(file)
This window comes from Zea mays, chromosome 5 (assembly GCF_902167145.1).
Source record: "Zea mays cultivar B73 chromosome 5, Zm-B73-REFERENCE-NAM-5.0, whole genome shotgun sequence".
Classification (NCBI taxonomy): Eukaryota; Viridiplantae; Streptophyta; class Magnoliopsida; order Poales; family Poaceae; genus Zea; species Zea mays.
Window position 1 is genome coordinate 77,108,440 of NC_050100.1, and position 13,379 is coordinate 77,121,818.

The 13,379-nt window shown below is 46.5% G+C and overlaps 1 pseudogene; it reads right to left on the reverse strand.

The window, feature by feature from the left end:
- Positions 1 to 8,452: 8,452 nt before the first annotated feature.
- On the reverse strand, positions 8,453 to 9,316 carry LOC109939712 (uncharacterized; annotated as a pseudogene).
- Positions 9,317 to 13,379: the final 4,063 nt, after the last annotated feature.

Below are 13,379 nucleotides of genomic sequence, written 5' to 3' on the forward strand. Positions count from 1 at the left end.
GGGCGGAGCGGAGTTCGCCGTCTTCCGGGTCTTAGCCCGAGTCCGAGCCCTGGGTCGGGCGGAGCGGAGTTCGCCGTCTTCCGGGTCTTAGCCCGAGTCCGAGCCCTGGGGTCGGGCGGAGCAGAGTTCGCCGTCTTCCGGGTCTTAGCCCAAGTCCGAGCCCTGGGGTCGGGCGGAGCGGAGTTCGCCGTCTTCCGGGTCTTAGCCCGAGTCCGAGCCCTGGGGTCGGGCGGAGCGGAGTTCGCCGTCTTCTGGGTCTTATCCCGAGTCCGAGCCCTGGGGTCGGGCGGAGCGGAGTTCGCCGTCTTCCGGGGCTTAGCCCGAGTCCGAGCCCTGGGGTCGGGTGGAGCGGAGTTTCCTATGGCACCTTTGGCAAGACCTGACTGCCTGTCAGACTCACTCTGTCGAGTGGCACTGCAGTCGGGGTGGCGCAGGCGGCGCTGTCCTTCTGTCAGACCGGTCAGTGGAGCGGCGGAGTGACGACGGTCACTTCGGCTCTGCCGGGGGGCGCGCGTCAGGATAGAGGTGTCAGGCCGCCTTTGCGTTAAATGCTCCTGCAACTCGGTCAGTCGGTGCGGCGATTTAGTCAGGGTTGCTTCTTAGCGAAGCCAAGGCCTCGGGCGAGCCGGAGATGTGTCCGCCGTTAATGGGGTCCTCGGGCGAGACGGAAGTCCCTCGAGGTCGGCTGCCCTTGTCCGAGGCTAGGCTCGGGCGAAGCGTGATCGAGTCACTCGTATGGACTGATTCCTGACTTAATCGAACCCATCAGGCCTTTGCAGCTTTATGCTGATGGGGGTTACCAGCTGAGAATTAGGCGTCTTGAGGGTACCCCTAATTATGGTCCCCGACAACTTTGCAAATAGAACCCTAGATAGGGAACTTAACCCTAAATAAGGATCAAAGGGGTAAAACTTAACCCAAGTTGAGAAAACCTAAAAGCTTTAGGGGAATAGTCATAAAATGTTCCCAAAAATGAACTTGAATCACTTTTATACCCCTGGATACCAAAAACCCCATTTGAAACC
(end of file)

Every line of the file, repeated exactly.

This window comes from Zea mays, chromosome 5 (assembly GCF_902167145.1).
Source record: "Zea mays cultivar B73 chromosome 5, Zm-B73-REFERENCE-NAM-5.0, whole genome shotgun sequence".
Classification (NCBI taxonomy): Eukaryota; Viridiplantae; Streptophyta; class Magnoliopsida; order Poales; family Poaceae; genus Zea; species Zea mays.
Window position 1 is genome coordinate 77,108,440 of NC_050100.1, and position 13,379 is coordinate 77,121,818.

The 13,379-nt window shown below is 46.5% G+C and overlaps 1 pseudogene; it reads right to left on the reverse strand.

The window, feature by feature from the left end:
- Positions 1 to 8,452: 8,452 nt before the first annotated feature.
- On the reverse strand, positions 8,453 to 9,316 carry LOC109939712 (uncharacterized; annotated as a pseudogene).
- Positions 9,317 to 13,379: the final 4,063 nt, after the last annotated feature.

Below are 13,379 nucleotides of genomic sequence, written 5' to 3' on the forward strand. Positions count from 1 at the left end.
GGGCGGAGCGGAGTTCGCCGTCTTCCGGGTCTTAGCCCGAGTCCGAGCCCTGGGTCGGGCGGAGCGGAGTTCGCCGTCTTCCGGGTCTTAGCCCGAGTCCGAGCCCTGGGGTCGGGCGGAGCAGAGTTCGCCGTCTTCCGGGTCTTAGCCCAAGTCCGAGCCCTGGGGTCGGGCGGAGCGGAGTTCGCCGTCTTCCGGGTCTTAGCCCGAGTCCGAGCCCTGGGGTCGGGCGGAGCGGAGTTCGCCGTCTTCTGGGTCTTATCCCGAGTCCGAGCCCTGGGGTCGGGCGGAGCGGAGTTCGCCGTCTTCCGGGGCTTAGCCCGAGTCCGAGCCCTGGGGTCGGGTGGAGCGGAGTTTCCTATGGCACCTTTGGCAAGACCTGACTGCCTGTCAGACTCACTCTGTCGAGTGGCACTGCAGTCGGGGTGGCGCAGGCGGCGCTGTCCTTCTGTCAGACCGGTCAGTGGAGCGGCGGAGTGACGACGGTCACTTCGGCTCTGCCGGGGGGCGCGCGTCAGGATAGAGGTGTCAGGCCGCCTTTGCGTTAAATGCTCCTGCAACTCGGTCAGTCGGTGCGGCGATTTAGTCAGGGTTGCTTCTTAGCGAAGCCAAGGCCTCGGGCGAGCCGGAGATGTGTCCGCCGTTAATGGGGTCCTCGGGCGAGACGGAAGTCCCTCGAGGTCGGCTGCCCTTGTCCGAGGCTAGGCTCGGGCGAAGCGTGATCGAGTCACTCGTATGGACTGATTCCTGACTTAATCGAACCCATCAGGCCTTTGCAGCTTTATGCTGATGGGGGTTACCAGCTGAGAATTAGGCGTCTTGAGGGTACCCCTAATTATGGTCCCCGACAACTTTGCAAATAGAACCCTAGATAGGGAACTTAACCCTAAATAAGGATCAAAGGGGTAAAACTTAACCCAAGTTGAGAAAACCTAAAAGCTTTAGGGGAATAGTCATAAAATGTTCCCAAAAATGAACTTGAATCACTTTTATACCCCTGGATACCAAAAACCCCATTTGAAACC